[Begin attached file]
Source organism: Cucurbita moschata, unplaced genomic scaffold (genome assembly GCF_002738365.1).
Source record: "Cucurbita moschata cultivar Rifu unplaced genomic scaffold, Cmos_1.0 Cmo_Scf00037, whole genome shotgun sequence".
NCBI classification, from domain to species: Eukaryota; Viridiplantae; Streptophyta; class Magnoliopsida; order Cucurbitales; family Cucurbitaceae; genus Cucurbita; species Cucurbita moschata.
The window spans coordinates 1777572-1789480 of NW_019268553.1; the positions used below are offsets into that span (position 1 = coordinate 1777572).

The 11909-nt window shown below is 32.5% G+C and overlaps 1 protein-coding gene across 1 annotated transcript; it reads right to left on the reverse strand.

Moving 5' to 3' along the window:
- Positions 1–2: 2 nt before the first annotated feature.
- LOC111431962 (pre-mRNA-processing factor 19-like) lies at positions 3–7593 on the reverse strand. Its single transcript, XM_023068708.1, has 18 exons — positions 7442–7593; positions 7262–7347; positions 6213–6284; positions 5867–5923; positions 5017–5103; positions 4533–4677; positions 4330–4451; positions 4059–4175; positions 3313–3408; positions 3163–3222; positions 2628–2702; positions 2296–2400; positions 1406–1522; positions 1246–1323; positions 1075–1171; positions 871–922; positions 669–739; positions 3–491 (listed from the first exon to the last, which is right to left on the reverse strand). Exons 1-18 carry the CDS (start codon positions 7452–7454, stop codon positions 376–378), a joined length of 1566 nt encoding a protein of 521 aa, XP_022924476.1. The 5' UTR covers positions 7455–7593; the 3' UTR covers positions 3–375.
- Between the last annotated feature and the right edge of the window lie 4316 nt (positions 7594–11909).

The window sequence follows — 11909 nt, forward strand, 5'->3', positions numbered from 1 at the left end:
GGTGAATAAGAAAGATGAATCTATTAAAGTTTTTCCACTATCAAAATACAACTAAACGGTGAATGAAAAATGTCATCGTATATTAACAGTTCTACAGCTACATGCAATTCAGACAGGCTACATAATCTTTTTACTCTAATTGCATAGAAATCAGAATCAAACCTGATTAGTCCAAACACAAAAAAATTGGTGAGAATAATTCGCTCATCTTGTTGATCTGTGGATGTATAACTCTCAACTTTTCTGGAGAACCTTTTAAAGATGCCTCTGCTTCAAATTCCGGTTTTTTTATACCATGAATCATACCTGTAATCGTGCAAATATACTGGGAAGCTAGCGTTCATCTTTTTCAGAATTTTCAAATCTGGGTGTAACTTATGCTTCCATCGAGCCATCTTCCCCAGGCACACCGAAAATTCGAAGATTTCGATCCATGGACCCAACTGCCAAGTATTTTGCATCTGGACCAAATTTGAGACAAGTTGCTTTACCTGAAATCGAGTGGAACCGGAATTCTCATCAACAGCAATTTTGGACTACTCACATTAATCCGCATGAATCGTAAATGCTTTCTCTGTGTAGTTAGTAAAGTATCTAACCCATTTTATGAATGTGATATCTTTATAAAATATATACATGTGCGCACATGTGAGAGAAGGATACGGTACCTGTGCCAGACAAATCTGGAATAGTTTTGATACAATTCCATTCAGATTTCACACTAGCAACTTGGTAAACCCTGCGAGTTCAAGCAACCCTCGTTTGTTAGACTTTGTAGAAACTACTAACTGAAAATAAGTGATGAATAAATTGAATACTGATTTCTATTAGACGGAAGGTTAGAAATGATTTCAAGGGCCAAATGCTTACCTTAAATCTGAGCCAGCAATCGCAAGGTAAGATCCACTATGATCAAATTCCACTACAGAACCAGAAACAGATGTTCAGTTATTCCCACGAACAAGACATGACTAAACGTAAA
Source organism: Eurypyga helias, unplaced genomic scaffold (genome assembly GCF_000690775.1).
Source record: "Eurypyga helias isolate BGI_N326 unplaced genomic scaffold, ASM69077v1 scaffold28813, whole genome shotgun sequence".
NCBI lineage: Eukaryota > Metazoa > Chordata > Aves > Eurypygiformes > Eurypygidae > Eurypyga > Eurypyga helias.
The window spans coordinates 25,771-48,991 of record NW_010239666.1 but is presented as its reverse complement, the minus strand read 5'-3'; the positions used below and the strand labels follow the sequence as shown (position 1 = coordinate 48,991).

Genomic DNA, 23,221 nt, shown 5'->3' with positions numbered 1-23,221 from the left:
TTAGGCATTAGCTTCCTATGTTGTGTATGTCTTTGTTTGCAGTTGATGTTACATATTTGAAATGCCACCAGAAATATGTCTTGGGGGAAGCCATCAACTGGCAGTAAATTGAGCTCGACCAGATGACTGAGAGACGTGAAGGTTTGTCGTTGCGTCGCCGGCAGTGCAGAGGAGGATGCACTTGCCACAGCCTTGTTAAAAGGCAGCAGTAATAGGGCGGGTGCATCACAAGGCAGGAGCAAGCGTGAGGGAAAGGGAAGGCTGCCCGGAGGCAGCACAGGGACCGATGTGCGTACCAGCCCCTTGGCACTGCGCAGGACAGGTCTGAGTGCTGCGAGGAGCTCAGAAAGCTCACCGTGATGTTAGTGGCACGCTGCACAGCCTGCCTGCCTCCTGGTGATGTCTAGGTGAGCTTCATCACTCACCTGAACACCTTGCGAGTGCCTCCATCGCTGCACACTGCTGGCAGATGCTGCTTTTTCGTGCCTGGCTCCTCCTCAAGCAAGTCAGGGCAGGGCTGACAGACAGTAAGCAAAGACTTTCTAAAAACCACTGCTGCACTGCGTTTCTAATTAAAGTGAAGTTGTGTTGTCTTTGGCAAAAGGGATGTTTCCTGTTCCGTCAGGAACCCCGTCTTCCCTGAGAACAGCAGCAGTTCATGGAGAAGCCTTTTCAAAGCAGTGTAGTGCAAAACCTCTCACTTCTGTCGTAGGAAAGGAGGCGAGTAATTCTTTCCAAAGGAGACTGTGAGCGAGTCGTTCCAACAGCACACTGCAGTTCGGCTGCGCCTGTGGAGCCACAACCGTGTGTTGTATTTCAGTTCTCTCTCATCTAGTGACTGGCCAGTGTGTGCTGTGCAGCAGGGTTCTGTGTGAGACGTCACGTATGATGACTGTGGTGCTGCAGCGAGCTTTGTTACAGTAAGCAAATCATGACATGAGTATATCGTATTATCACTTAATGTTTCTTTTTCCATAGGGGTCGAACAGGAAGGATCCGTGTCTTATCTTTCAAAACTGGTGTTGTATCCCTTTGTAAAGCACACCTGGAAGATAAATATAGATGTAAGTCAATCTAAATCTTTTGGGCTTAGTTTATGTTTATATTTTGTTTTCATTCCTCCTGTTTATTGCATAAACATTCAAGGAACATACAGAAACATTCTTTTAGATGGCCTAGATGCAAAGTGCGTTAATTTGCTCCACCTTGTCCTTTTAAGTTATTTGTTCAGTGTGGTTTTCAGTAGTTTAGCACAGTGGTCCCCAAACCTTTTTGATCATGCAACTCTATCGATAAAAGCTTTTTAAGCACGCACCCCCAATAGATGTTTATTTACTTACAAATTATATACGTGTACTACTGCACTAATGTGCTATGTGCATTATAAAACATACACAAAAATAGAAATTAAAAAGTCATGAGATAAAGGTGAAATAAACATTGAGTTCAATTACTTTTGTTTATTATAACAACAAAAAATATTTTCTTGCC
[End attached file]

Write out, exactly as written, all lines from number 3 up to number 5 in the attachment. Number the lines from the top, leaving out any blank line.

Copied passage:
NCBI classification, from domain to species: Eukaryota; Viridiplantae; Streptophyta; class Magnoliopsida; order Cucurbitales; family Cucurbitaceae; genus Cucurbita; species Cucurbita moschata.
The window spans coordinates 1777572-1789480 of NW_019268553.1; the positions used below are offsets into that span (position 1 = coordinate 1777572).

The 11909-nt window shown below is 32.5% G+C and overlaps 1 protein-coding gene across 1 annotated transcript; it reads right to left on the reverse strand.